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New year, same old plague... What would Shakespeare do?





What would Shakespeare do? As the district faces more hardship and restrictions as we enter 2021, turning to the greatest Stratfordian for wisdom is perhaps not the worst idea.

Four hundred years before the Queen famously referred to 1992 as her ‘annus horribilis’, Shakespeare called 1592 a ‘dangerous year’.

Royal Shakespeare Company artistic director Gregory Doran told the Herald how the playwright took to poetry when the theatres shut during an outbreak of the bubonic plague in the 1590s. In the poem Venus and Adonis, Shakespeare wrote about using love to “drive infection from the dangerous year”.

Gregory said: “There’s a profound sense of us all being in this together and helping each other survive.

“Clearly it’s been bad enough for the theatres, but it has been a real blow for all of Stratford. It just feels like it’s one thing on top of another and when there’s a little bright spark it just gets extinguished.”

“I feel for everyone with local businesses and hope they manage to find ways to survive.

“I think we have been in this together and it has highlighted what an interdependent ecology we are.”

Mindful of those that have lost jobs, including around 90 at the RSC, Greg continued: “The company has been very resilient, but you can sort of tell just how tired everyone is. We’ve got through this process of the redundancies and it’s been extremely ably handled on both sides. It’s been very sanguine but gracious. We wanted to save as many jobs as possible and I think we’ve succeeded as well as we could possibly have hoped.”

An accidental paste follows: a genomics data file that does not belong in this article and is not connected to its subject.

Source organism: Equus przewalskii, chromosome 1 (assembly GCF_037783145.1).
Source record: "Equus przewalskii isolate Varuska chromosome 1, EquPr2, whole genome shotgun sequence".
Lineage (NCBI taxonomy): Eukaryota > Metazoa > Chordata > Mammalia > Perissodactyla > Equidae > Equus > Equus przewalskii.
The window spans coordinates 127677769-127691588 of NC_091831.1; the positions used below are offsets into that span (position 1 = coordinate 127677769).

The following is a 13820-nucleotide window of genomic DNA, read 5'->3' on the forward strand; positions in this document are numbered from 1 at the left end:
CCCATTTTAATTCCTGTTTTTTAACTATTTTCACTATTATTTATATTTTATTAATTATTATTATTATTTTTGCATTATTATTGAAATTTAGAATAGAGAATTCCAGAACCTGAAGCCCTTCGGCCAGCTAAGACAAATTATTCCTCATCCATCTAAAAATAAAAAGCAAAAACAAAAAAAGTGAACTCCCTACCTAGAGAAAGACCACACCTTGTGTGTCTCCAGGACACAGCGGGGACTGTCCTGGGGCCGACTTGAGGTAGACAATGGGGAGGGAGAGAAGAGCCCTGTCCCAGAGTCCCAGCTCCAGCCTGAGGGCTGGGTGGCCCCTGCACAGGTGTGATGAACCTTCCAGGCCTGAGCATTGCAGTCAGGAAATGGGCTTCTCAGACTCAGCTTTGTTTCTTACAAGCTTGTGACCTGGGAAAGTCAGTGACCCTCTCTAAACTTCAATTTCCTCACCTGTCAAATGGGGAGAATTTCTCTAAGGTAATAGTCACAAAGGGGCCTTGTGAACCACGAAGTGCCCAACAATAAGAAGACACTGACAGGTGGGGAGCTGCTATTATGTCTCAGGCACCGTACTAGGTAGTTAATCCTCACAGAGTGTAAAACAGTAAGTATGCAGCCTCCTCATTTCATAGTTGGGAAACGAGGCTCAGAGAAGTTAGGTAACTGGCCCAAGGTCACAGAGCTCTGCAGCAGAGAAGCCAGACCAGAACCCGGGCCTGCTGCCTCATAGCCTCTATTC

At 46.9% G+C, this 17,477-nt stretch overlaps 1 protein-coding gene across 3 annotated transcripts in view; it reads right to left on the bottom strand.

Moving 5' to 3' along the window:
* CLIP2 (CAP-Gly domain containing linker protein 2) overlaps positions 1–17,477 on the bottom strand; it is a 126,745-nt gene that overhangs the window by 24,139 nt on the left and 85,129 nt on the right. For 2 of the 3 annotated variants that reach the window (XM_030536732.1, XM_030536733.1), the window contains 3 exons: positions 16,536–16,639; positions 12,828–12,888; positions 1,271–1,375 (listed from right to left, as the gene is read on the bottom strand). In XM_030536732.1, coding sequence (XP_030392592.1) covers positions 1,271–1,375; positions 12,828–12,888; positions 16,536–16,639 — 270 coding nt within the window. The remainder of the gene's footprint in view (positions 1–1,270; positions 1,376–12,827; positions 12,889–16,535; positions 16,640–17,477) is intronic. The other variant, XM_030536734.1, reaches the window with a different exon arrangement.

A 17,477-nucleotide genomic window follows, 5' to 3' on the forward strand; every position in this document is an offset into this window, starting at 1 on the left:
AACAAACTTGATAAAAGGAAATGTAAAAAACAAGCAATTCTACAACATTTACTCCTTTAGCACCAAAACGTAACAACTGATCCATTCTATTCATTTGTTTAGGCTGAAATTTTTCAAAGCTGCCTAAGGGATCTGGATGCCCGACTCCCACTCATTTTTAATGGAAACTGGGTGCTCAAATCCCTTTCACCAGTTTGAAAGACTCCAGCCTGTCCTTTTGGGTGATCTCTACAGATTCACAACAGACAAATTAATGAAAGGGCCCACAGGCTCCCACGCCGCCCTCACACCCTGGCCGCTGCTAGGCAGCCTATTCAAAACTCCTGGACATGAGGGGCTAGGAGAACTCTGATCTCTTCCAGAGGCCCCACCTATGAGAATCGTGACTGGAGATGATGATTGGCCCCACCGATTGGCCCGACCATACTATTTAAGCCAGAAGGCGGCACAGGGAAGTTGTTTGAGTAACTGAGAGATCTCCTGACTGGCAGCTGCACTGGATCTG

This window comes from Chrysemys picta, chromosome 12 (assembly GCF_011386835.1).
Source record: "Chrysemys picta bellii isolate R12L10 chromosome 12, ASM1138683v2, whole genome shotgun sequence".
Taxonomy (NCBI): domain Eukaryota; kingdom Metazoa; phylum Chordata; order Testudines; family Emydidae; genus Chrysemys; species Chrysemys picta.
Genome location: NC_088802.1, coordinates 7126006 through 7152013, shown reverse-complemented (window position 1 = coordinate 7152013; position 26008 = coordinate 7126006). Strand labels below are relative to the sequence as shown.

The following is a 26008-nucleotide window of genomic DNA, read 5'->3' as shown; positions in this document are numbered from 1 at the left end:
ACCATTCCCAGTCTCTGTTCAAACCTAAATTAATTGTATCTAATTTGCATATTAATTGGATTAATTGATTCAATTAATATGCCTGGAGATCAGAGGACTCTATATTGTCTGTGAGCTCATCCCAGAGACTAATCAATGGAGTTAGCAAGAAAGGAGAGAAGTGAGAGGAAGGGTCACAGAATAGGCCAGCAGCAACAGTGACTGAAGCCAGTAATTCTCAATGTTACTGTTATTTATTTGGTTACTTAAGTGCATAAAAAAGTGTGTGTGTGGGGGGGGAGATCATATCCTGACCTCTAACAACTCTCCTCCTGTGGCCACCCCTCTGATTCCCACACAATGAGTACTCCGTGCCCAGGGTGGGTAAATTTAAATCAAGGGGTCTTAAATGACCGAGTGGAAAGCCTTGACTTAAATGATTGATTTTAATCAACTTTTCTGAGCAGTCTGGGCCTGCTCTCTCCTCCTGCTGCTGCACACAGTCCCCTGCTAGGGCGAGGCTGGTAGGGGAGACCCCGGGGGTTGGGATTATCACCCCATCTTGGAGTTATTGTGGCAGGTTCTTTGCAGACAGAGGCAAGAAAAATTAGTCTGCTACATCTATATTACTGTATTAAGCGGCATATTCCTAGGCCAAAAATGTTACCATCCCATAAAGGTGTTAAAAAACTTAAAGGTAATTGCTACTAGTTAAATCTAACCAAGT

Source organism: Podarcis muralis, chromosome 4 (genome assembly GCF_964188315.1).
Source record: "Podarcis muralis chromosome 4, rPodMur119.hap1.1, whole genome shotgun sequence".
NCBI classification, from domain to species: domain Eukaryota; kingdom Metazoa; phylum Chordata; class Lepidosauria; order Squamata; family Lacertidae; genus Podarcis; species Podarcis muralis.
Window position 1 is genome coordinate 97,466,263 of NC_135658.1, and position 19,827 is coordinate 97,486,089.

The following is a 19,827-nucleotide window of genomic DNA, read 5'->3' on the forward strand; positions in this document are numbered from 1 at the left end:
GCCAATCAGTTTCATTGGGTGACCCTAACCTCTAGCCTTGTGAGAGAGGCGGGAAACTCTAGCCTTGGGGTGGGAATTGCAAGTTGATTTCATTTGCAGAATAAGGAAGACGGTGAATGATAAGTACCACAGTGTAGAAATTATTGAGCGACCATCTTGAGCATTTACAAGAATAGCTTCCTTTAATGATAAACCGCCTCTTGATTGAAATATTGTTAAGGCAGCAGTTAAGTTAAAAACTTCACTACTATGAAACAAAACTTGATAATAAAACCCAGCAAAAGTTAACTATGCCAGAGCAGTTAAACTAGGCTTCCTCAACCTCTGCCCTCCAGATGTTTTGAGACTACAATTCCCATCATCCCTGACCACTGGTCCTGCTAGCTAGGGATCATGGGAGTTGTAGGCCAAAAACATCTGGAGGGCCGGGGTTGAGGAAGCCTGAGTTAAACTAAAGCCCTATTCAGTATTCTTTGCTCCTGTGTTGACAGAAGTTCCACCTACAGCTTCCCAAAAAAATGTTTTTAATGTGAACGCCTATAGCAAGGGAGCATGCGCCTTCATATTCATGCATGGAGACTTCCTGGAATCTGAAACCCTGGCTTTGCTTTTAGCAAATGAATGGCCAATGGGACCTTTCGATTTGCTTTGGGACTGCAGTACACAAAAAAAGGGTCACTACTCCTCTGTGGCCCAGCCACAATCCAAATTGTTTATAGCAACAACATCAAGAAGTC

Now, he added, people would need the arts and Shakespeare more: “The arts have helped us through but there will be many more mental health challenges that people will have to deal with and that have not fully come to the surface. I think the arts will help us get over this crisis when it finally disappears.”

He said he was concerned about the impact on young people’s wellbeing: “They have been robbed of months of their lives and chances to socialise and grow. No doubt many are resilient and are dealing with it, but I really worry for schools and what the future holds for them.”

However, he added that he was inspired by Maya Angelou’s poem Amazing Peace, read at a recent Festive Tales online performance by the RSC: “There’s a wonderful line where she says, ‘Hope is born again in the faces of children’, and we have to hold on to that.”



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